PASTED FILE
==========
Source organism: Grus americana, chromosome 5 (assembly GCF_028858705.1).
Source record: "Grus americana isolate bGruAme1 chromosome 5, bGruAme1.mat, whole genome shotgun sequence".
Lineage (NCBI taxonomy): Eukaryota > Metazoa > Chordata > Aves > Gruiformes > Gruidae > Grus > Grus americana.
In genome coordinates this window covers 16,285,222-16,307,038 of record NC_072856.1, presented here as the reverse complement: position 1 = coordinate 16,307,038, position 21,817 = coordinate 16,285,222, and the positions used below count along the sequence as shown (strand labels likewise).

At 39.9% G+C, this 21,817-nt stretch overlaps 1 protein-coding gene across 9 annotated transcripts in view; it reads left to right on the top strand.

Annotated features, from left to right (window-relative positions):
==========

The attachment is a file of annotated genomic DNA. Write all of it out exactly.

Source organism: Grus americana, chromosome 5 (assembly GCF_028858705.1).
Source record: "Grus americana isolate bGruAme1 chromosome 5, bGruAme1.mat, whole genome shotgun sequence".
Lineage (NCBI taxonomy): Eukaryota > Metazoa > Chordata > Aves > Gruiformes > Gruidae > Grus > Grus americana.
In genome coordinates this window covers 16,285,222-16,307,038 of record NC_072856.1, presented here as the reverse complement: position 1 = coordinate 16,307,038, position 21,817 = coordinate 16,285,222, and the positions used below count along the sequence as shown (strand labels likewise).

At 39.9% G+C, this 21,817-nt stretch overlaps 1 protein-coding gene across 9 annotated transcripts in view; it reads left to right on the top strand.

Annotated features, from left to right (window-relative positions):